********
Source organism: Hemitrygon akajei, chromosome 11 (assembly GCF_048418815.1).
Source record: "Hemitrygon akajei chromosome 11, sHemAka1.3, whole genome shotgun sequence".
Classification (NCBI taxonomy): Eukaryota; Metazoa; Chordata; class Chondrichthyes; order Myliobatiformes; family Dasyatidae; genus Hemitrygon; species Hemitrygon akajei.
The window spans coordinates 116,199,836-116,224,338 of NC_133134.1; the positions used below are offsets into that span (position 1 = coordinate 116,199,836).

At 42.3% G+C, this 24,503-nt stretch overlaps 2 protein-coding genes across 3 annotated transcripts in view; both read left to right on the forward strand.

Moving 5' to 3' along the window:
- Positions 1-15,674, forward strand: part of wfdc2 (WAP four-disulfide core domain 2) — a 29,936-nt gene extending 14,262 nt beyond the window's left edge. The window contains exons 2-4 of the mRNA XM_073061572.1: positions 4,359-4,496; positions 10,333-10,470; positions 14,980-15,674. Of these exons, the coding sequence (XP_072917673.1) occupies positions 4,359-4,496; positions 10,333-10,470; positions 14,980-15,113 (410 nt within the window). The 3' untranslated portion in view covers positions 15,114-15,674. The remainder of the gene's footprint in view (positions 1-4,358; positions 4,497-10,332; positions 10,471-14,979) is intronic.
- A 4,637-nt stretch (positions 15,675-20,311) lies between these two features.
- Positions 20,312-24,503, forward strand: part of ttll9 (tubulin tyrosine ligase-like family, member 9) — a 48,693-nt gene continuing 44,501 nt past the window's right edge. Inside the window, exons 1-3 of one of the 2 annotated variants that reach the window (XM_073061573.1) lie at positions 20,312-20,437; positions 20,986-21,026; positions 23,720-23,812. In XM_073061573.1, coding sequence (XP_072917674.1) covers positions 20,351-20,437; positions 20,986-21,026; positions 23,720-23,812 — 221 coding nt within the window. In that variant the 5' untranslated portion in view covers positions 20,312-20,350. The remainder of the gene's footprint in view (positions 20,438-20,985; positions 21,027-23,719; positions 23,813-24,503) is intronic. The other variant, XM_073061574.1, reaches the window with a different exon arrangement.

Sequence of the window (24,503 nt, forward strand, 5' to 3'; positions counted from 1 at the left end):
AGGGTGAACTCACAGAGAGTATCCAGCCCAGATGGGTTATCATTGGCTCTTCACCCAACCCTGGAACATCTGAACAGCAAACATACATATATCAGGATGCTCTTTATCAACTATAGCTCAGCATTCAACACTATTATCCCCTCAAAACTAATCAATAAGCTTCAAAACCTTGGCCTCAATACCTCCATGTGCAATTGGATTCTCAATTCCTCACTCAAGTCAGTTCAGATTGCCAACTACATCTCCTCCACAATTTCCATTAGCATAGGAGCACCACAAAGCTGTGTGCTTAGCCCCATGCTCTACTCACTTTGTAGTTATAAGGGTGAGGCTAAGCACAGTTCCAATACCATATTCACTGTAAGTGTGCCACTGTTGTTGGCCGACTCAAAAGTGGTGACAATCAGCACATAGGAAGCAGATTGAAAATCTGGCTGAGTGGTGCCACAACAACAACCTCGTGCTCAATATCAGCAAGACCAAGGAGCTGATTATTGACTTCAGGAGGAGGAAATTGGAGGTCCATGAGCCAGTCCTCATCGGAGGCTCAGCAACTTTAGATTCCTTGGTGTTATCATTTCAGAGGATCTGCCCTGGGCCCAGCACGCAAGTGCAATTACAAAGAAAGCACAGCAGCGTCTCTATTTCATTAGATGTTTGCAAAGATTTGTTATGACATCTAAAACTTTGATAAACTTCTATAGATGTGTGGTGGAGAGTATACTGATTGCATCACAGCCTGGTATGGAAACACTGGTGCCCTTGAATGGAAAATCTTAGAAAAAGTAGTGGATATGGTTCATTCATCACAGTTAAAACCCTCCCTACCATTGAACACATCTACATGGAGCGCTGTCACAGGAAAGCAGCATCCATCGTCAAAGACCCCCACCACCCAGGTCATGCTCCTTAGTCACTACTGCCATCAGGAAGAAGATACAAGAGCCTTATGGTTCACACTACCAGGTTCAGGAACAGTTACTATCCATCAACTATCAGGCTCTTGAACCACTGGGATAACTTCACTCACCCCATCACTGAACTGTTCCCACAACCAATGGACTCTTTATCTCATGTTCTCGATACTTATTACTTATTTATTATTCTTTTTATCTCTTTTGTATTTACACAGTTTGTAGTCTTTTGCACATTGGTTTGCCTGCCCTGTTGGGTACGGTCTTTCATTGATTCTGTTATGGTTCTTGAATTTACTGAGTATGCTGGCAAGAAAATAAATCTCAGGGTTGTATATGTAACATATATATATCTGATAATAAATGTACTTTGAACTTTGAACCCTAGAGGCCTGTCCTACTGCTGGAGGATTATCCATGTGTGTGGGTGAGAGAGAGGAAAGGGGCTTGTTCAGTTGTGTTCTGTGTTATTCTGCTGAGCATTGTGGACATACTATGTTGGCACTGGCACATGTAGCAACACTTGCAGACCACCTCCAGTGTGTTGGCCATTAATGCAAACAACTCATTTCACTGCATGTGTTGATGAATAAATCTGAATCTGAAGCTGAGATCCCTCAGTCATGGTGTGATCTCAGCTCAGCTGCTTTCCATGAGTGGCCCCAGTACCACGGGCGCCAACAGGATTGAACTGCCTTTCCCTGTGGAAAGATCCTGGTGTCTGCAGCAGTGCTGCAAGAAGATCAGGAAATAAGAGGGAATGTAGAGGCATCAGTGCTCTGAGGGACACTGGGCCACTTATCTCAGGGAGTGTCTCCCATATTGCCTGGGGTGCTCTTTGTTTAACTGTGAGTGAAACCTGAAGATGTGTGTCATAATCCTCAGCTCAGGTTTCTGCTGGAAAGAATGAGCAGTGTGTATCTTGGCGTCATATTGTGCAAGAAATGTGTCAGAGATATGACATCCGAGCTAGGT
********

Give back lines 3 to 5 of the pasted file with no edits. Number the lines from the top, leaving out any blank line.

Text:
Classification (NCBI taxonomy): Eukaryota; Metazoa; Chordata; class Chondrichthyes; order Myliobatiformes; family Dasyatidae; genus Hemitrygon; species Hemitrygon akajei.
The window spans coordinates 116,199,836-116,224,338 of NC_133134.1; the positions used below are offsets into that span (position 1 = coordinate 116,199,836).

At 42.3% G+C, this 24,503-nt stretch overlaps 2 protein-coding genes across 3 annotated transcripts in view; both read left to right on the forward strand.